- Create and Share
This is the fun part! After all of your hard work sorting, scanning, labeling, and preserving your photos, now you can get creative and produce tangible and/or virtual albums to share with family and friends. Online photo sites such as www.snapfish.com enable users to create customized photo books, calendars, gift cards and more. If you would like to create a photo book that includes large amounts of accompanying text, consider using a print-on-demand company such as www.blurb.com. Or, for those who embrace the Internet, www.pinterest.com can serve as a portal for family members to store and exchange photos, stories, and genealogical research.
Now that you have a plan of attack in place, go grab a handful of photos. Don’t expect to get through your entire collection in one day, but if you pace yourself and whittle away at it a little bit each week, you will soon have an empty drawer. Most importantly, have fun and enjoy the memories!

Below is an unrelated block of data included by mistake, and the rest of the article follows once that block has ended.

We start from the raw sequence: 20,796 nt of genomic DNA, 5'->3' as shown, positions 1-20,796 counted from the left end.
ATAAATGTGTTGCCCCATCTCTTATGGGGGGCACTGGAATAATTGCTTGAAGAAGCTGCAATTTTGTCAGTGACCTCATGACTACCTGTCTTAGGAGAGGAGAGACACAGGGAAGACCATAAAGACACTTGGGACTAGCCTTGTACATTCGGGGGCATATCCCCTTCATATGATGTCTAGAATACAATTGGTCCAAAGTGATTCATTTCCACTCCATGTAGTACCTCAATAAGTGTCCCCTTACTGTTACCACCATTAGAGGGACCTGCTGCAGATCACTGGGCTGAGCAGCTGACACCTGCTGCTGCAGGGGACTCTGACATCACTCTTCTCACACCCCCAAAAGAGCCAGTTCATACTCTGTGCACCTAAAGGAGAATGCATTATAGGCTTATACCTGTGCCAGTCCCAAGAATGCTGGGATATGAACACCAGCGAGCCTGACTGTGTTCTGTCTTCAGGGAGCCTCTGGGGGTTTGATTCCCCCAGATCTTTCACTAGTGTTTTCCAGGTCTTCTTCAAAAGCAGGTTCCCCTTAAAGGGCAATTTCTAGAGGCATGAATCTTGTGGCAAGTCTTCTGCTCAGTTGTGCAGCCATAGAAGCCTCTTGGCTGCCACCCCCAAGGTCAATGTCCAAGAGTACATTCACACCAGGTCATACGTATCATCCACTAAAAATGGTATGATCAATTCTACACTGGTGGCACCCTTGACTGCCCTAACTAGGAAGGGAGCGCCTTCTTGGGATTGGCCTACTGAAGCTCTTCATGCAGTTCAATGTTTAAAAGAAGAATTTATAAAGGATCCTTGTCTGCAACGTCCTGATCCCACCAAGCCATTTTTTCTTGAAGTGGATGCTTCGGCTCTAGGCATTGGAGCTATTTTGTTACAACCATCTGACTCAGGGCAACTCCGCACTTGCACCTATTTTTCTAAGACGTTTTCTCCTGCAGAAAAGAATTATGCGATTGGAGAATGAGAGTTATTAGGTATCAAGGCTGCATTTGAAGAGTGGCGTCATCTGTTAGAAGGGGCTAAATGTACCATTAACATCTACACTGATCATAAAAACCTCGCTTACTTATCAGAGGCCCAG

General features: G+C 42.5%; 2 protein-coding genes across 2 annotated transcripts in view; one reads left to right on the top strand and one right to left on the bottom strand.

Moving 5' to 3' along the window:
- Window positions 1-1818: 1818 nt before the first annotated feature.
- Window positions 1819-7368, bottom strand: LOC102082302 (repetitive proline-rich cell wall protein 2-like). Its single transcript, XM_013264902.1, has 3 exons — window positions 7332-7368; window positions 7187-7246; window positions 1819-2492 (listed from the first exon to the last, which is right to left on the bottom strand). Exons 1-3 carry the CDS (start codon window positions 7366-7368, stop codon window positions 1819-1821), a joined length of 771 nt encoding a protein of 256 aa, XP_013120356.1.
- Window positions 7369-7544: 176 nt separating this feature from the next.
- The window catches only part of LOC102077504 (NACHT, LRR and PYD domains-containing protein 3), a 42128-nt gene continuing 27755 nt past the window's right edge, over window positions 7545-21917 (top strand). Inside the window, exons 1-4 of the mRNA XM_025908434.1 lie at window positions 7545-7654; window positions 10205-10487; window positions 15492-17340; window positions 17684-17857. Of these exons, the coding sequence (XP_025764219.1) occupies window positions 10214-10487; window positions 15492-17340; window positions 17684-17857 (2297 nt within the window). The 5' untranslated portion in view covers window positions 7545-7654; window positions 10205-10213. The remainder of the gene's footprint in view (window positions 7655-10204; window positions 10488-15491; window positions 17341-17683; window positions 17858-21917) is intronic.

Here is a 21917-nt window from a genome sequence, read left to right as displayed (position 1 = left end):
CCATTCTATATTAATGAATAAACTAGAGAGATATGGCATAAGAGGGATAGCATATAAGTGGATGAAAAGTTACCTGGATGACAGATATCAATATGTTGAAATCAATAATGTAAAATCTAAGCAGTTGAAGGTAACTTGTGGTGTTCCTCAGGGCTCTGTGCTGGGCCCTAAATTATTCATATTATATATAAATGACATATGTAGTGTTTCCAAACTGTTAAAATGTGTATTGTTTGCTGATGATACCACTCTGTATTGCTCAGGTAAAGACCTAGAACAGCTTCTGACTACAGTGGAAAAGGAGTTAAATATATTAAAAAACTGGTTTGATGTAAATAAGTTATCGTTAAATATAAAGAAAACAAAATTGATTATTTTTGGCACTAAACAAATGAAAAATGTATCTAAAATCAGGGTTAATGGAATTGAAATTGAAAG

Have additional photo preservation tips to share? Please share them in the comments section.
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Dalene Bickel is an author, book coach and speaker who helps aspiring authors successfully write, develop and self-publish their books.
What My Clients Say:
I want to thank you for the smooth process you provided in the publishing of my father’s memoirs. Your patience and prompt responses with my questions were invaluable. Having had no experience, I felt I could trust and rely on your expertise, and we were thrilled with the final product!